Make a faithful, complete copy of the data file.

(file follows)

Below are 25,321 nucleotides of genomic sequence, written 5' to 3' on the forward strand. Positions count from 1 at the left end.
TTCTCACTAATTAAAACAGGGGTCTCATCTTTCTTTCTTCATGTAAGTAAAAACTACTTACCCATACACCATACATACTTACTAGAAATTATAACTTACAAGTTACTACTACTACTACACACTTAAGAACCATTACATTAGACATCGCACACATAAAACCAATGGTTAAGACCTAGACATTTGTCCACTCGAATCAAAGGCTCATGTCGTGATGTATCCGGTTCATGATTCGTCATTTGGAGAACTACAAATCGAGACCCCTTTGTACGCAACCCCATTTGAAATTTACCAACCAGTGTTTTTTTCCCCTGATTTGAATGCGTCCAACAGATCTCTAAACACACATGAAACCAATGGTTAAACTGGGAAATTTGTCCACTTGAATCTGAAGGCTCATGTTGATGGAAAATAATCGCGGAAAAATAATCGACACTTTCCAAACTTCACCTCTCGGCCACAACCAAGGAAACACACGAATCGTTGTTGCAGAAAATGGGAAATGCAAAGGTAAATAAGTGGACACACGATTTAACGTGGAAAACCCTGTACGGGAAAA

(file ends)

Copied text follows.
Below are 25,321 nucleotides of genomic sequence, written 5' to 3' on the forward strand. Positions count from 1 at the left end.
TTCTCACTAATTAAAACAGGGGTCTCATCTTTCTTTCTTCATGTAAGTAAAAACTACTTACCCATACACCATACATACTTACTAGAAATTATAACTTACAAGTTACTACTACTACTACACACTTAAGAACCATTACATTAGACATCGCACACATAAAACCAATGGTTAAGACCTAGACATTTGTCCACTCGAATCAAAGGCTCATGTCGTGATGTATCCGGTTCATGATTCGTCATTTGGAGAACTACAAATCGAGACCCCTTTGTACGCAACCCCATTTGAAATTTACCAACCAGTGTTTTTTTCCCCTGATTTGAATGCGTCCAACAGATCTCTAAACACACATGAAACCAATGGTTAAACTGGGAAATTTGTCCACTTGAATCTGAAGGCTCATGTTGATGGAAAATAATCGCGGAAAAATAATCGACACTTTCCAAACTTCACCTCTCGGCCACAACCAAGGAAACACACGAATCGTTGTTGCAGAAAATGGGAAATGCAAAGGTAAATAAGTGGACACACGATTTAACGTGGAAAACCCTGTACGGGAAAA